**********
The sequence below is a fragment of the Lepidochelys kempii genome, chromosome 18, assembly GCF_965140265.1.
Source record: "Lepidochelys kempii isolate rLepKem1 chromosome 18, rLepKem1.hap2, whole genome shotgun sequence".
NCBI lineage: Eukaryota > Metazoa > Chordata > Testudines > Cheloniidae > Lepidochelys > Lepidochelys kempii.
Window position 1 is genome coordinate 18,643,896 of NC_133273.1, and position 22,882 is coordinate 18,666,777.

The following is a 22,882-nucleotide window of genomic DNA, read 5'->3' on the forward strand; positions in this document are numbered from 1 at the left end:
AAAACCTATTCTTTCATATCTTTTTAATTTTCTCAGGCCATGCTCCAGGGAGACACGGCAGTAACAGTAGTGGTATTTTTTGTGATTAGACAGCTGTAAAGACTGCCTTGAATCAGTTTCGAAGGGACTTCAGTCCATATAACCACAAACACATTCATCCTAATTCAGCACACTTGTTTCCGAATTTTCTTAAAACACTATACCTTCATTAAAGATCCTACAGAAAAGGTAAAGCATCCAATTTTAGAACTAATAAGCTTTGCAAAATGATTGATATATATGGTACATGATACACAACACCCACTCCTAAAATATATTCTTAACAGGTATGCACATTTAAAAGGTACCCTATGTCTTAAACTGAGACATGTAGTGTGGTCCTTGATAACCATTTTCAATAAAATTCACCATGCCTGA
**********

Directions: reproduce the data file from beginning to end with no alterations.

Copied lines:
The sequence below is a fragment of the Lepidochelys kempii genome, chromosome 18, assembly GCF_965140265.1.
Source record: "Lepidochelys kempii isolate rLepKem1 chromosome 18, rLepKem1.hap2, whole genome shotgun sequence".
NCBI lineage: Eukaryota > Metazoa > Chordata > Testudines > Cheloniidae > Lepidochelys > Lepidochelys kempii.
Window position 1 is genome coordinate 18,643,896 of NC_133273.1, and position 22,882 is coordinate 18,666,777.

The following is a 22,882-nucleotide window of genomic DNA, read 5'->3' on the forward strand; positions in this document are numbered from 1 at the left end:
AAAACCTATTCTTTCATATCTTTTTAATTTTCTCAGGCCATGCTCCAGGGAGACACGGCAGTAACAGTAGTGGTATTTTTTGTGATTAGACAGCTGTAAAGACTGCCTTGAATCAGTTTCGAAGGGACTTCAGTCCATATAACCACAAACACATTCATCCTAATTCAGCACACTTGTTTCCGAATTTTCTTAAAACACTATACCTTCATTAAAGATCCTACAGAAAAGGTAAAGCATCCAATTTTAGAACTAATAAGCTTTGCAAAATGATTGATATATATGGTACATGATACACAACACCCACTCCTAAAATATATTCTTAACAGGTATGCACATTTAAAAGGTACCCTATGTCTTAAACTGAGACATGTAGTGTGGTCCTTGATAACCATTTTCAATAAAATTCACCATGCCTGA